Faraday’s After-Effect

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How does data travel? Does it have a language? Can we listen to them? Are we a part of the metadata that exist in real time?

Converging with the collective knowledge of information available in the phase of digitalization, the strangeness that I encounter in the streets of Dhaka reveal a techno-centric asylum which is the norm in the late-capital era. We relish their directness but do not wish to be touched by their haunting quality. Apart from that, I am fascinated by shapes and forms and regularly use them to create a topological awareness. It has transformed from the experience and imagination of a digital age rendezvous.

This mixed media manifestation is an audio-visual experience consisting of seven cathode ray tubes (CRTs) that have been stripped of their covers to expose the insides; one of which that is malfunctioned hanging diagonally while the other six are working. The CRTs are mounted in a wire frame that is above 16 ft high and is inspired from polyhedral shapes reminding us of structure and form. The screens show an extension of my previous work dubbed Wire Formation in which I create a record of the visual clutter that occurs due to the entanglement of wires and represents the chaotic reality of Dhaka city. Wires have been an element which is the most common phenomenon that is in abundant to the visual consumption in the city. The installation consists of inorganic and nonfunctional noises that actually do not mind and matter but are continuously competing against each other to gain attention from people nearby — a sample of the soundscape in which the average city dweller is immersed in unconsciously.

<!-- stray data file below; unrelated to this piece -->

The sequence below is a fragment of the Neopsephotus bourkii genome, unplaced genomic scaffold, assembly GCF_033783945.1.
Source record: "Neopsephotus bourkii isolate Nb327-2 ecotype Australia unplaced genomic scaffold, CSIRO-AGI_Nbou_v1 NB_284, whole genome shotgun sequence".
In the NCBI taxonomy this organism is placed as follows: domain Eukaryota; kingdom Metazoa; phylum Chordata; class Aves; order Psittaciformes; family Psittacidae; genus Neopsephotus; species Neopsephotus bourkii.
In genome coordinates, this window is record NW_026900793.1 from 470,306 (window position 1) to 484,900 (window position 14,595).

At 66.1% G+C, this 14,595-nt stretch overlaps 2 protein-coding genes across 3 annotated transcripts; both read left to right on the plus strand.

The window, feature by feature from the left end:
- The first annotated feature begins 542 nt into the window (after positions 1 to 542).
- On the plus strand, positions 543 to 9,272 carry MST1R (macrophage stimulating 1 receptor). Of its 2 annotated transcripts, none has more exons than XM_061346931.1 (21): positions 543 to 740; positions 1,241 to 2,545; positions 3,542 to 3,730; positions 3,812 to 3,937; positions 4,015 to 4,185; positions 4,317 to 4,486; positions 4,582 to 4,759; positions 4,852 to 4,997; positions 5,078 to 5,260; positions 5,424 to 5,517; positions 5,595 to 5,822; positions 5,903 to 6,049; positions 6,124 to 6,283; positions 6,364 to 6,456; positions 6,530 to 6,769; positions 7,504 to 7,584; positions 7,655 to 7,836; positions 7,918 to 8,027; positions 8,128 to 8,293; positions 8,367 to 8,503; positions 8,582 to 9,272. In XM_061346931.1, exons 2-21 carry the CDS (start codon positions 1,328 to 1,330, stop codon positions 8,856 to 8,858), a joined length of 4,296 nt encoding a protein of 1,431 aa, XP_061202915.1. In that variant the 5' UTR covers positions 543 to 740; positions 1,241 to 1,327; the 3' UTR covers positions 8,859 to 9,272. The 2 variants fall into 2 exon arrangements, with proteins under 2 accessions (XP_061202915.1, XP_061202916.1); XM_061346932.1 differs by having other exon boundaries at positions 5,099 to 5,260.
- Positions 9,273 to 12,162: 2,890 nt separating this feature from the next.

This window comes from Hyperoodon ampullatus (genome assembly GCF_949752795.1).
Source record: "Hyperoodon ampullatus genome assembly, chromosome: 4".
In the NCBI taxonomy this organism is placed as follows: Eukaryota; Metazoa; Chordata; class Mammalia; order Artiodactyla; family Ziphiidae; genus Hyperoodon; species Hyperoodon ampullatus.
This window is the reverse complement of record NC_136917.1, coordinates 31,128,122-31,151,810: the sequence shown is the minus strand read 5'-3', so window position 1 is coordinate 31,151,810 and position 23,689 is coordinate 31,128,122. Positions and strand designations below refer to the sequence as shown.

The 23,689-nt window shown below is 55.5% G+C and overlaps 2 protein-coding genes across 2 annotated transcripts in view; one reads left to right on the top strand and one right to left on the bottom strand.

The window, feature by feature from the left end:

The installation is entitled, Faraday’s After-Effect as a satire which is the consequence of the future past. The fact is befitting as we have responded to solve these questions.

My art is a direct confrontation to the immiscibility of technology and human interest. The annoying noise — “annoisiness” as I like to call it serves as an assault to the senses of a human observer and is meant to invoke that particular feeling that technology just like culture is not our friend. The monolithic appearance of my installation is there to invoke a humble reminder of that.

I take a lot of inspiration from Ryoji Ikeda. You can see parts of my work has the likeness of Ikedan techno-dystopian themes. I also like to incorporate Nam June Paik’s visionary ideas into my art as well — the way technology organically matures through feedback loops within the elements of media, entertainment and communication is deeply embedded in my art as well.

Faraday’s After Effect was Installed at Chobi Mela 2021 Shunno under the section Fellows, as Bodh/Intellection, Curated by Zihan Karim.
Feb 12 to 21, 2021 Drik-Path Bhoban 8th Floor